August 25, 2023
Will Flanders and Edward Longe
Social media has revolutionized the world in ways that few could have envisioned two decades ago. In 2022, Pew Research found that 95% of teenagers used social media platforms for benign sorts of outreach and self-expression — sharing their photos, perspectives and communicating with friends and family.
Despite the prominence of this engagement in the lives of American teens, lawmakers across the country are weighing legislation that would require social media platforms to impose age restrictions for access to online forums. They are concerned that platforms such as Facebook, Instagram and Snapchat are responsible for declines in teen mental health.
As the Centers for Disease Control recently reported, feelings of depression, anxiety and suicidal thoughts among teens have increased with time spent online. Seeing this correlation, policymakers are thinking of ways to solve this perceived problem. While no conclusive link has been made between the two phenomena, policymakers around the country have proposed solutions that — while well-intended — have the unintended consequences of undermining user privacy and First Amendment rights.
For example, a recently proposed bill in Wisconsin would require that social media companies designate all accounts as “youth accounts” unless proven otherwise. The bill would require those accounts be banned from accessing social media between 10 p.m. and 7 a.m. Presumably, this would be accomplished by requiring everyone to submit an ID or through the use of facial recognition technology.
The creation of an online record tied to the identification of every comment or post a user has made online could have a chilling effect on freedom of speech. The U.S. Supreme Court has recognized a right to anonymous speech in the First Amendment. As early as 1960, the high court affirmed the ability of groups to be able to anonymously criticize oppressive practices and laws and to hand out anonymous pamphlets, leaflets and books.
The Federalist Papers, written in favor of the adoption of our Constitution, were published under fictitious names. Regardless of how one feels about social media, anonymity has sometimes been used for the most constructive purposes. And regardless of whether anonymous speech is perceived to have value or not, the government is prohibited from making any law abridging the freedom of speech.
Moreover, social media companies have demonstrated a vulnerability to online hacking. This could lead to the exposure of sensitive personal information to cybercriminals who can then steal users’ identities.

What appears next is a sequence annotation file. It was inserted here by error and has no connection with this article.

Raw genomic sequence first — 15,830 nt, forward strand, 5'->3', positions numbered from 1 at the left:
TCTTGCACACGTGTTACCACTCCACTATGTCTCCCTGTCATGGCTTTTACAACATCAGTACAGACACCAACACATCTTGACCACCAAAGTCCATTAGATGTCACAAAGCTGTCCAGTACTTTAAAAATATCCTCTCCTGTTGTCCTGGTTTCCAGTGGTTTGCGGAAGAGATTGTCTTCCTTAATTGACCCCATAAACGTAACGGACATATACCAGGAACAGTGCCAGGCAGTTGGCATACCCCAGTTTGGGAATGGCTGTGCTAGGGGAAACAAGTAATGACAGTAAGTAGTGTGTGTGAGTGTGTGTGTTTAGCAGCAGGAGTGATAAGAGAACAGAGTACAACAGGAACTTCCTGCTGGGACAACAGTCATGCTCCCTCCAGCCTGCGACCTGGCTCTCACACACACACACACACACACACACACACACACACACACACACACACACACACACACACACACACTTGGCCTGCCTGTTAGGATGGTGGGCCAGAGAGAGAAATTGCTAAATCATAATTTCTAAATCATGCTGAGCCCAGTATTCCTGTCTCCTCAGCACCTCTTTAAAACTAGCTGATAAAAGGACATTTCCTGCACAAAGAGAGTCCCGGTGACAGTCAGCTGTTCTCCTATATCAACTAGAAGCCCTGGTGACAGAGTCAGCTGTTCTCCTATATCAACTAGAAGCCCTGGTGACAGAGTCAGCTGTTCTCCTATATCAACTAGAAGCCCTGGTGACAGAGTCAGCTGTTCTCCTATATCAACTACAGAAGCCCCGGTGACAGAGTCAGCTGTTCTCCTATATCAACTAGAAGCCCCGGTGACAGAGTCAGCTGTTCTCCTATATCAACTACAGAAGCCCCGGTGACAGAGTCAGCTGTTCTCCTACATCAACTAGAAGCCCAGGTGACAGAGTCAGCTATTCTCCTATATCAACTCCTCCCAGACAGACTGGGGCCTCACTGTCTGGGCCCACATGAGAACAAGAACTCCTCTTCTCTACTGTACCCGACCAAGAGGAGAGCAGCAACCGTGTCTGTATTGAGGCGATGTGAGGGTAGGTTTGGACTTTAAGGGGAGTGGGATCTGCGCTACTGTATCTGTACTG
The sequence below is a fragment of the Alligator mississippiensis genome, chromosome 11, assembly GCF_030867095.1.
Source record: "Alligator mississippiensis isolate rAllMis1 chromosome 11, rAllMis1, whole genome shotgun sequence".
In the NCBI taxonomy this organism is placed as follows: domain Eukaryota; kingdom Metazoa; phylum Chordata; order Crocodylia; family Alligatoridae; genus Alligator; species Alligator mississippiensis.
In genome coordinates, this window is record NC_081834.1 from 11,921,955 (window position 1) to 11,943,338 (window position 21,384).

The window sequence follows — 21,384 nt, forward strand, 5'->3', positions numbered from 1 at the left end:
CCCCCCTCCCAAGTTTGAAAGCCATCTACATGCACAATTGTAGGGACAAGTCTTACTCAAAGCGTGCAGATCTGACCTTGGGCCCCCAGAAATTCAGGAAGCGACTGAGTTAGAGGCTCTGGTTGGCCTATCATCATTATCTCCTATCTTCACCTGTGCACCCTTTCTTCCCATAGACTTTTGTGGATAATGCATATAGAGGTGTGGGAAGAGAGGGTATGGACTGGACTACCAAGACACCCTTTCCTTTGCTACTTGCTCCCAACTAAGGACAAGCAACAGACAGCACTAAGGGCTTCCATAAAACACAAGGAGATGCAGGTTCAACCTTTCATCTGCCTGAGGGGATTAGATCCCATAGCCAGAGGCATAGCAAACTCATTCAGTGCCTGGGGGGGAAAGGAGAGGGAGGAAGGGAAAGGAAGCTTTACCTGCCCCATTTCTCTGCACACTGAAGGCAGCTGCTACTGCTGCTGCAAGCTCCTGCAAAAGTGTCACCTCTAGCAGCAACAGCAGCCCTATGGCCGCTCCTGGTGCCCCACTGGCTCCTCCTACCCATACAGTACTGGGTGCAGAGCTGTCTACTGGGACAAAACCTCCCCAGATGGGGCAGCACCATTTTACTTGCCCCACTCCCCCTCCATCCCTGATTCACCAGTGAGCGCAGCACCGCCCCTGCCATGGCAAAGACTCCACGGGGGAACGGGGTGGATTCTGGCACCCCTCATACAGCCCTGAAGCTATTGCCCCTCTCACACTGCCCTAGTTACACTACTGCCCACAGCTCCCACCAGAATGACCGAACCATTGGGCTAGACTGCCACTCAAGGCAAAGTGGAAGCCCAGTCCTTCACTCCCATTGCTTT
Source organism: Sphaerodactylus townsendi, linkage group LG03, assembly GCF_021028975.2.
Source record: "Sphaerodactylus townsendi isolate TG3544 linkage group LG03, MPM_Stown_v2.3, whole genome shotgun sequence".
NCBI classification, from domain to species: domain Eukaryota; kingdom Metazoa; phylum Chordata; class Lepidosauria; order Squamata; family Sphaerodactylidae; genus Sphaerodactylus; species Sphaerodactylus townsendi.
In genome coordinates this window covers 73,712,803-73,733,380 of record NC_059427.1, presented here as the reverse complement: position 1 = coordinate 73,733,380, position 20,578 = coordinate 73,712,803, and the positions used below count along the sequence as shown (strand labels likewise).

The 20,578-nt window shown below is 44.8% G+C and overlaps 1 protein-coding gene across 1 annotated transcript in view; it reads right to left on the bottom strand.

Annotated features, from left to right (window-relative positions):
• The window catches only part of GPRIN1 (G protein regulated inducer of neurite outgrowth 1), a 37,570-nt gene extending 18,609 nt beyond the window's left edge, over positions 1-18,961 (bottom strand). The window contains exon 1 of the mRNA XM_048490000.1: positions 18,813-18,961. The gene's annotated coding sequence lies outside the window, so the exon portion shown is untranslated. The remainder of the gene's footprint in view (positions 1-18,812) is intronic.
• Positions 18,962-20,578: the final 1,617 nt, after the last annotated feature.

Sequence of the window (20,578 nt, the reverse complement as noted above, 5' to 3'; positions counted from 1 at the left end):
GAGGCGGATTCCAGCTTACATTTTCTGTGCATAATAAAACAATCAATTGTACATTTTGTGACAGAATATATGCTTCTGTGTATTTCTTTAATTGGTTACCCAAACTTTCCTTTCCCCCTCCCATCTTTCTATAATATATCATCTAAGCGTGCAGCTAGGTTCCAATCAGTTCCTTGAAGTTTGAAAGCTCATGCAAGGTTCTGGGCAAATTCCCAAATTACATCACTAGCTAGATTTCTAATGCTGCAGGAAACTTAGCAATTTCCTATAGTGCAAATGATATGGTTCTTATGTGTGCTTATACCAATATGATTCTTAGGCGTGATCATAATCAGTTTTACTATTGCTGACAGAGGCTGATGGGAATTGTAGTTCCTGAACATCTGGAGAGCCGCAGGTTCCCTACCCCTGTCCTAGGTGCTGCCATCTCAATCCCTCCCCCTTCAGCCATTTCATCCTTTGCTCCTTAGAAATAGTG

Unfortunately, Wisconsin is not alone in proposing unconstitutional legislation that also risks creating unnecessary cybersecurity vulnerabilities and free speech concerns. Arkansas and Utah have recently enacted similar laws that would require social media platforms to verify the age of their users and require those under the age of 18 to get parents’ permission before opening an account.
Fortunately, alternatives exist that can strengthen online protections and restrict access to content that’s inappropriate for young audiences. Indeed, these alternatives can also bolster cybersecurity, rights to privacy and avoid running afoul of constitutional liberties.
One intriguing solution has emerged in Florida. The law requires that public school students be taught age-appropriate information about common dangers on social media. Starting in sixth grade, students would learn about the social, emotional and physical consequences one can experience through engagement on social media. Students will also be instructed about the permanence of information that is posted online, and encouraged to think about whether they may regret sharing something later.
The law also requires that social media-related instructional materials be made available to parents — a provision that will ensure social media education can continue when students leave the classroom.
This Florida model is a reasonable approach. Without this education, arbitrary filtering systems will do little to prevent motivated young people from accessing what they want. Schools are already mandated to provide instruction on a number of different topics vital to helping students develop into successful adults.
For example, a Wisconsin law passed in 2017 required that schools provide instruction on a number of areas of financial literacy, from building up savings to understanding how credit works. We think that developing a healthy relationship with social media is equally important in the modern world.
This alternative legislation is not a silver bullet and risks will remain. But it will go a long way to ensure teenagers understand how to stay safe online.
As with every aspect of raising a child, the diligence of parents and families is critical to ensuring that the worst outcomes of social media are avoided. Modeling Florida’s approach of educating students would support parents’ rights to guide and prepare their children for the modern media environment.
Rather than pursuing the heavy hand of state government, we urge policymakers to instead consider legislation that informs kids and empowers parents to safely navigate the social media world.
Flanders is the research director at the Wisconsin Institute for Law and Liberty, based in Milwaukee: will-law.org. Longe directs the Center for Technology and Innovation at the James Madison Institute in Tallahassee, Florida: jamesmadison.org.